One service in which the role of advisory is germane is discretionary portfolio management. This is a service that virtually all private banks aspire to make converts of Asian clients. This is because DPM injects bespoke professional fund management into Asian portfolios, as opposed to Asian clients' penchant to trade assets on their own. For banks, the service also earns a recurring portfolio fee, which aligns advisers' interests with clients. For Pictet, some 40 per cent of client assets sit in DPM globally. In Asia, the rate is lower but still about twice the rate of its competitors at about 20 per cent, says Mr Haberer.
"Our portfolios are designed not only to capture most of the upside, but also to sometimes reinvest a small portion of the upside into buying downside protection... These are judgements made at the beginning of the year and renewed on a weekly basis by our team."
The firm may use call options on gold, for instance, to hedge geopolitical risk, or options on equity or bond indices to hedge economic risk. Says Mr Jooris: "In the current environment however, where volatility makes options expensive, some risks - such as the fallout of a trade war - are better left unhedged because of their impact over time against the cost of protection, but also because of the fact that some of these consequences are already priced in the market." The minimum investment for a DPM service is US$5 million.
Performance will of course depend on the client's risk profile and strategy, as well as currency exposure. The Asian High Dividend equity portfolio, which invests in solid cash-generating Asian companies, returned 26 per cent in 2017, putting it in the first quartile of its qualitative peer group. The strategy has yielded 2.4 per cent this year despite a negative performance among Asian markets.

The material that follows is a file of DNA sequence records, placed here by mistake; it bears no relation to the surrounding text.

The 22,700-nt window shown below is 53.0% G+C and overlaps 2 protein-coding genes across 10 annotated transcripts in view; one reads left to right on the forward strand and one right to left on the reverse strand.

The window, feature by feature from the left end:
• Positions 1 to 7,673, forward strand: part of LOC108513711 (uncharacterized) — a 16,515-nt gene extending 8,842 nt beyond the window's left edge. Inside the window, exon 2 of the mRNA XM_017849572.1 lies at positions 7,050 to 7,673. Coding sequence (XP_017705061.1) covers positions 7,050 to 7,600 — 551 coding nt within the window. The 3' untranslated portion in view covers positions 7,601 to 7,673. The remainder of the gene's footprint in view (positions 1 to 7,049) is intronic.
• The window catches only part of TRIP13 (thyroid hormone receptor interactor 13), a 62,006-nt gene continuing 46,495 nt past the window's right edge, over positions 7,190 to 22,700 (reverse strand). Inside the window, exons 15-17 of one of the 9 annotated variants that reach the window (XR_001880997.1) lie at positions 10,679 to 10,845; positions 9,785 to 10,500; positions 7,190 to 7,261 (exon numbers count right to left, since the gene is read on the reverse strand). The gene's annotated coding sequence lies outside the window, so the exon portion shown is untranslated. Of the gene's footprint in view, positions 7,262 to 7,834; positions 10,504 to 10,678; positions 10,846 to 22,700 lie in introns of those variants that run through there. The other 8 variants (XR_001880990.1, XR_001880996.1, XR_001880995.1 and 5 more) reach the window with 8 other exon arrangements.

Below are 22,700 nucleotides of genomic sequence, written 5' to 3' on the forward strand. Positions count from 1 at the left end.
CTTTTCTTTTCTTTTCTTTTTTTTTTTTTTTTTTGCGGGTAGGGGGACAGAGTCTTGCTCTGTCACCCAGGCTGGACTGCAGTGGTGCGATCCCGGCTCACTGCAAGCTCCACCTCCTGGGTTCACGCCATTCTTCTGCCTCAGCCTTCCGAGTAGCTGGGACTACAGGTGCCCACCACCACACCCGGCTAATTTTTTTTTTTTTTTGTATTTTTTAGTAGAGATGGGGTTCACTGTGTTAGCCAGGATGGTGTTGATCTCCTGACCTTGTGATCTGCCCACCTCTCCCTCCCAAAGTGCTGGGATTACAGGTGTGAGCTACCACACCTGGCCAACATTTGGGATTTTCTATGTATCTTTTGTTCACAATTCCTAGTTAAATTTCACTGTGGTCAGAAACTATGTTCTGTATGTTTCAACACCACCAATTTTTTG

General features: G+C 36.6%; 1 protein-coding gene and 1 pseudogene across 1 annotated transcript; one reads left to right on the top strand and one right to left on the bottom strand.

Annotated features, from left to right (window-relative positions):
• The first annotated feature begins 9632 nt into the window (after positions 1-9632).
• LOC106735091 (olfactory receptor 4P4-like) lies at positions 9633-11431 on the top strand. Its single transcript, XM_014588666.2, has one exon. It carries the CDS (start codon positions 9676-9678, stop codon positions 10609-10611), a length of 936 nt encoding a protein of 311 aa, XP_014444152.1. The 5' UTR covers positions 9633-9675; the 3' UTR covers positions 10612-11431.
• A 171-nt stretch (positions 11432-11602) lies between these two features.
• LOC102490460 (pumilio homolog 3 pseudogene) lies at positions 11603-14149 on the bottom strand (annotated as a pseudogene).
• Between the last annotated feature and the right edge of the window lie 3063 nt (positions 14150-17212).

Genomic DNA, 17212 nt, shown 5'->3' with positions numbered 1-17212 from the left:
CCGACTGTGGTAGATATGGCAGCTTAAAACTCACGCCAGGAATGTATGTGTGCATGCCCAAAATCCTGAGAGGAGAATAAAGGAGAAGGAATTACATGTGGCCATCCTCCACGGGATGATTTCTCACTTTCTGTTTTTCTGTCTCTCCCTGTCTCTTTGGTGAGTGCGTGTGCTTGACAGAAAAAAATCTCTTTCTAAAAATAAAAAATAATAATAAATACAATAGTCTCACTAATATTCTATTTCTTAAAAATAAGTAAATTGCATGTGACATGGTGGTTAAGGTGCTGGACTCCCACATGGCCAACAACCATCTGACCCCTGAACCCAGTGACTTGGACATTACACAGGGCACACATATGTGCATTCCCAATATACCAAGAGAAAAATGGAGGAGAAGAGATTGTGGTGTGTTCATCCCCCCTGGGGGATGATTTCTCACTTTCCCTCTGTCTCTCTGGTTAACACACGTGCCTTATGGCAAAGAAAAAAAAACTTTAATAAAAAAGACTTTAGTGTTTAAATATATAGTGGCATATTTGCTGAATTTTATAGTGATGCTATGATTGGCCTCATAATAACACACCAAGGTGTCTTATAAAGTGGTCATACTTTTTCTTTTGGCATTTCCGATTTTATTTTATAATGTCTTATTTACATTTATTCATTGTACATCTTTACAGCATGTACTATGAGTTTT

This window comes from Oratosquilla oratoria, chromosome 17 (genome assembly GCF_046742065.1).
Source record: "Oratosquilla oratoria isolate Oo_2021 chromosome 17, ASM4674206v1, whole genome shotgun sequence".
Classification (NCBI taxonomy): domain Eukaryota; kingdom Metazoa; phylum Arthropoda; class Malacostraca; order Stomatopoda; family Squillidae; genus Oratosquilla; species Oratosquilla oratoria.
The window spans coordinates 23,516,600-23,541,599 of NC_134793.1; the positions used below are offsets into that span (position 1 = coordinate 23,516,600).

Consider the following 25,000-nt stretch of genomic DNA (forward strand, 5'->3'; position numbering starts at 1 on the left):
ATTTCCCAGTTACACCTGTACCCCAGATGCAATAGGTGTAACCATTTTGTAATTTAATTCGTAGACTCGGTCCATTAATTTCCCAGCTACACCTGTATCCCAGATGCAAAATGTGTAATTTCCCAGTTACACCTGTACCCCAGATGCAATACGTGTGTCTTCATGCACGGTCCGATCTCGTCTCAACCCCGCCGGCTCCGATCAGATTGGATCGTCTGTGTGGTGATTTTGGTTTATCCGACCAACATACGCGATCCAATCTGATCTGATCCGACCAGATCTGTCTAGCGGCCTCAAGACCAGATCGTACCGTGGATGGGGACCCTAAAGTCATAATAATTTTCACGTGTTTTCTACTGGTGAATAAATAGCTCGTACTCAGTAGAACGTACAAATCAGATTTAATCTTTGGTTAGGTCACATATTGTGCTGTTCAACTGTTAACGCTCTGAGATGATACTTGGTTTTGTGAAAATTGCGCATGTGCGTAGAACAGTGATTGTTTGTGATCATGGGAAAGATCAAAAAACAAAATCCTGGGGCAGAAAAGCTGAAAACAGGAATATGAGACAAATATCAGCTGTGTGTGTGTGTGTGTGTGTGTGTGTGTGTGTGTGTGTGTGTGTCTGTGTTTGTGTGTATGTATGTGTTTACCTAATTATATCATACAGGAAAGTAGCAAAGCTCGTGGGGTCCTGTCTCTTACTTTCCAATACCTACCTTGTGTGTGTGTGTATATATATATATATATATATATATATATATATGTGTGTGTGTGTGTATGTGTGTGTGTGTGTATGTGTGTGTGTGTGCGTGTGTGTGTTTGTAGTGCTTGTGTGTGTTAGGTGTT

Meanwhile, Pictet's partnership structure supports a long-term view on the business, something that clients should take comfort from. Six owner-managers are responsible for the entire activity of the group. The eighth generation of the Pictet family remains active in the partnership. Says Mr Jooris: "On average our partners stay partners for 22 years... Our ultra-high-net-worth clients will see the same partner for one or two generations. This is a trademark of the firm. It means we don't take undue risk and we build the institution for stability."
In 2017, Pictet Wealth Management had assets under management of 200 billion Swiss francs (S$267 billion) and employed 286 private bankers globally.
This year, the firm sees a number of key investment themes. These include the expectation of positive returns from developed market equities. In fixed income, it advocates short duration on sovereign bonds, and tells investors to pick quality credits. It has turned cautious on high-yield debt and prefers emerging market debt. W